Available from Boydell and Brewer
Right of Election:
in the freemen
Number of voters:
less than 150
|18 June 1790||FRANCIS DICKINS|
|HON. EDWARD FINCH|
|12 Feb. 1791||ROBERT MANNERS vice Dickins, chose to sit for Northamptonshire|
|25 May 1796||ROBERT MANNERS|
|HON. EDWARD FINCH|
|9 Feb. 1801||MANNERS re-elected after appointment to office|
|6 July 1802||ROBERT MANNERS|
|HON. EDWARD FINCH|
|29 Oct. 1806||ROBERT MANNERS|
|HON. EDWARD FINCH|
|7 May 1807||HON. EDWARD FINCH|
|6 Oct. 1812||HON. EDWARD FINCH|
|18 June 1818||HON. EDWARD FINCH||76|
|Henry John Adeane||56|
|3 Dec. 1819||FREDERICK WILLIAM TRENCH vice Finch, vacated his seat|
By an agreement made in 1787 between John Mortlock†, the banker who had acquired a political ascendancy in the town, and the 4th Duke of Rutland, who possessed an established interest there, Cambridge became a Rutland nomination borough. The duke’s death soon afterwards made no difference. When in 1788 Mortlock, who retained the management of the borough with a promise of office worth £1,000 p.a., surrendered his seat to Francis Dickins, opposition was ineffective: the neighbouring gentry were discouraged and the Yorkes of Wimpole resentful, but prepared to act only ‘behind the curtain’ in conjunction with William Fisher, Mortlock’s banking rival.1 A year later Mortlock’s triumph was complete when Gen. Adeane switched to the vacant county seat to let in Edward Finch for the town: the Duchess of Rutland, on Pitt’s advice, agreed to the transfer ‘provided the general and Mr Yorke will give up all their interest in the borough of Cambridge to me and my family’.2 Their doing so would be expected of them as fellow supporters of Pitt’s government.
It was Mortlock who gave the duchess grounds for anxiety: he had gone over to opposition once while Member and might be bought by them. On 4 July 1789 she warned Pitt that Mortlock was impatient for his reward, and on 4 Nov. that he was ‘extremely discomposed’ at not receiving it, which was ominous ‘as an election draws near’. To humour him, she asked Pitt to prevent the vice-chancellor of the university from taking the university bank account out of Mortlock’s hands for the benefit of his rival Fisher.3 Mortlock did not turn coat, but he had so far received only a commissionership of salt duties, worth £500 p.a. gross and necessitating visits to London. So on 4 July 1791 he appealed to the Duke of Beaufort as trustee of the Rutland family during the minority of the 5th Duke, to wind up the transaction, ‘either by its completion, or by restoring me to the situation I was in previous to the commencement of the treaty’, and suggested that ‘there is now to fulfil the agreement upwards of four thousand guineas due to me’. The duke replied evasively and wrote to Pitt for his advice. Mortlock wrote back on 15 July that he was not ‘soliciting a provision’: he was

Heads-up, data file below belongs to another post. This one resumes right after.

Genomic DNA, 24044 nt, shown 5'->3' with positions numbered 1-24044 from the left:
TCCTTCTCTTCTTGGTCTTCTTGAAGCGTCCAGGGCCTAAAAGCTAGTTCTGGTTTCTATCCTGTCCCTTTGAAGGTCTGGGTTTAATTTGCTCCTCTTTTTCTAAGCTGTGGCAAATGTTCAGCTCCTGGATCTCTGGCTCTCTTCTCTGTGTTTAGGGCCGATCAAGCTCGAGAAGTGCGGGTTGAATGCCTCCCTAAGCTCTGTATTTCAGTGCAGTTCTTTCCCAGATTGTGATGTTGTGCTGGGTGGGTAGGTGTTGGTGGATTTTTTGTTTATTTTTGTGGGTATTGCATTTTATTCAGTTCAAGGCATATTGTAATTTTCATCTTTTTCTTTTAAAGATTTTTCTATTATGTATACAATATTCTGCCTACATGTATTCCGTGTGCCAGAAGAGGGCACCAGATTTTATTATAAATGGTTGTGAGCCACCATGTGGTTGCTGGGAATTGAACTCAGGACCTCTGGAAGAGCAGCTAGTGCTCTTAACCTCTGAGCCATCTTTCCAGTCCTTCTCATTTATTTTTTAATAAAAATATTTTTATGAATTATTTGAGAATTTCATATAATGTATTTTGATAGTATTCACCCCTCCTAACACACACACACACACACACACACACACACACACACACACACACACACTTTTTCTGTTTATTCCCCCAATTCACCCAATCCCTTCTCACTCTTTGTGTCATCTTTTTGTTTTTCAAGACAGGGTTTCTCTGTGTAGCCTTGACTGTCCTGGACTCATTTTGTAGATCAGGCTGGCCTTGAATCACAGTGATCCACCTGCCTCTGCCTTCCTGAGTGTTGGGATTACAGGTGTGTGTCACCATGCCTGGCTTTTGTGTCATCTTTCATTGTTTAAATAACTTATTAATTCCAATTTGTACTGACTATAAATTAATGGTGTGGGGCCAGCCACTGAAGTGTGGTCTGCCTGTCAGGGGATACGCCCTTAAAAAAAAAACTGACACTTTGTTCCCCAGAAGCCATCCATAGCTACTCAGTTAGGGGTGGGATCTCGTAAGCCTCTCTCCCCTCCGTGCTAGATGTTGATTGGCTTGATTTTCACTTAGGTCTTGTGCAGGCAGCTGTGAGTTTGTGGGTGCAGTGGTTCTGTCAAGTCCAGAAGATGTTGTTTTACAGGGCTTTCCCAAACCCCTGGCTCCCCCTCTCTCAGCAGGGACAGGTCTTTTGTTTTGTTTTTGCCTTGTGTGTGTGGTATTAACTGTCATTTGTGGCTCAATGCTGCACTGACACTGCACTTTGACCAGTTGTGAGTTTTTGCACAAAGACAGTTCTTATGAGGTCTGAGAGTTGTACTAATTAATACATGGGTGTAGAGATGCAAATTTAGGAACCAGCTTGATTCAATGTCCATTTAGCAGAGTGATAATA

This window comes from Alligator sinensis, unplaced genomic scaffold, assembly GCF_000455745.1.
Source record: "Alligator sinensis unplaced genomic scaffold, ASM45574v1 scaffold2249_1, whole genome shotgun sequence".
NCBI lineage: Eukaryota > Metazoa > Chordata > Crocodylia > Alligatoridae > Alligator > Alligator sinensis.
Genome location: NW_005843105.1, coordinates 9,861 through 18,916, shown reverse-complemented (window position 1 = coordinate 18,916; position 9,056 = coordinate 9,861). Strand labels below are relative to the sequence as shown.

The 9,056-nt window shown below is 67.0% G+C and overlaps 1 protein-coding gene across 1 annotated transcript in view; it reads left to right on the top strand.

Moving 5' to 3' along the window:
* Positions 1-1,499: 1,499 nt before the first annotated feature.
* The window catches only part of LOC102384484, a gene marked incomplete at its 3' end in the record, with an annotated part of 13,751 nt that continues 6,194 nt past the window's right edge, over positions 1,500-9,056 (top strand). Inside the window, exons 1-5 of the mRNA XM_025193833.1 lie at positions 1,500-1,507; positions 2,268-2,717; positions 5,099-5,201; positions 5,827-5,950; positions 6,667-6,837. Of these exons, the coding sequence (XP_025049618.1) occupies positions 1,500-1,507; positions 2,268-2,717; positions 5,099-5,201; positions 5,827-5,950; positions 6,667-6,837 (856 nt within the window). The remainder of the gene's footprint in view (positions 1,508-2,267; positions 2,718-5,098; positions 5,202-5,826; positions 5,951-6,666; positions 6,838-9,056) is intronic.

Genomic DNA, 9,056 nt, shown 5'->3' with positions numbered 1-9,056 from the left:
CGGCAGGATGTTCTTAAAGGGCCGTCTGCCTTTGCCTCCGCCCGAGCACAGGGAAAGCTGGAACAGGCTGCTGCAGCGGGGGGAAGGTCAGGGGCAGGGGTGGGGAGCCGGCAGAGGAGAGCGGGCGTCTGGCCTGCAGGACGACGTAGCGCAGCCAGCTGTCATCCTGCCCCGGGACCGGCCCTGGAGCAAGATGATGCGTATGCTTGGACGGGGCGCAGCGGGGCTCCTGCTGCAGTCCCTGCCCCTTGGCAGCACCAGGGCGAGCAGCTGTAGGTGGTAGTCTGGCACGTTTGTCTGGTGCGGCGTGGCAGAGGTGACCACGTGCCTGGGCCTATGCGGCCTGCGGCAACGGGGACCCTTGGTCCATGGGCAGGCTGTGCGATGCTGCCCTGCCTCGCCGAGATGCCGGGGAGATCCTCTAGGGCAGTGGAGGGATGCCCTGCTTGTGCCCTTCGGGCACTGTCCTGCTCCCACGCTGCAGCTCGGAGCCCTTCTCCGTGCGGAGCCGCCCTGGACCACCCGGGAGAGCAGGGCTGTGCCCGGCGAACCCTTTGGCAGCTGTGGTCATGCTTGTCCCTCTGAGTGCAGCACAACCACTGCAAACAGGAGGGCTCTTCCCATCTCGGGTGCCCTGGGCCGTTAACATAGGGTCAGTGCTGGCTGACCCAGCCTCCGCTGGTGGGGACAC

only desiring after an interval of near five years, to receive that which it was agreed I should be paid for what, not only was then deemed tanti, but which I am ready to take back again upon being placed in statu quo, if such is the wish of the Duchess [of Rutland], your Grace and Mr Pitt. I earnestly entreat to have this business brought to some conclusion not only from what I have felt on my own account but also from seeing the interest of the late duke (whose memory will ever be dear to me) so entirely unprotected in this town and county, and consequently injured by not having a single person upon the spot to act with any power or authority for them, that their friends dare not openly avow their attachment ... It is now necessary to have my situation with the family defined, and I trust there are persons still living who will enable those concerned to ascertain it.
To this Beaufort replied on 25 July:
I never understood that it was expected that the Rutland family should make good so large a deficiency as that you seem to claim in your former letter ... The Rutland interest in the town and county of Cambridge must of course suffer as all interests must in a long minority where they have usually depended upon the personal respect paid to the individual who is in possession of the estate.
Mortlock answered on 4 Aug. that he was ‘exceedingly hurt at the apparent misunderstanding’. He commended his disinterestedness and explained that his observations on the damage to the Rutland interest ‘did not arise solely from the neglect of it, but from the individuals being daily persecuted by the adherents of Lord H[ardwicke] for their attachment, which makes them afraid of acting’. The situation at this point was saved by a new prospect emerging for Mortlock, who on 10 Aug. sought Beaufort’s aid (and the Duchess of Rutland’s) in obtaining the receiver-generalship of the customs, the holder being at death’s door:
I shall consider it as satisfying every part of the agreement and also for the trouble and expense of future management of the borough which from the office of mayor being constantly held by me or my nominees, and the unavoidable inattention of the representatives, must be a considerable one.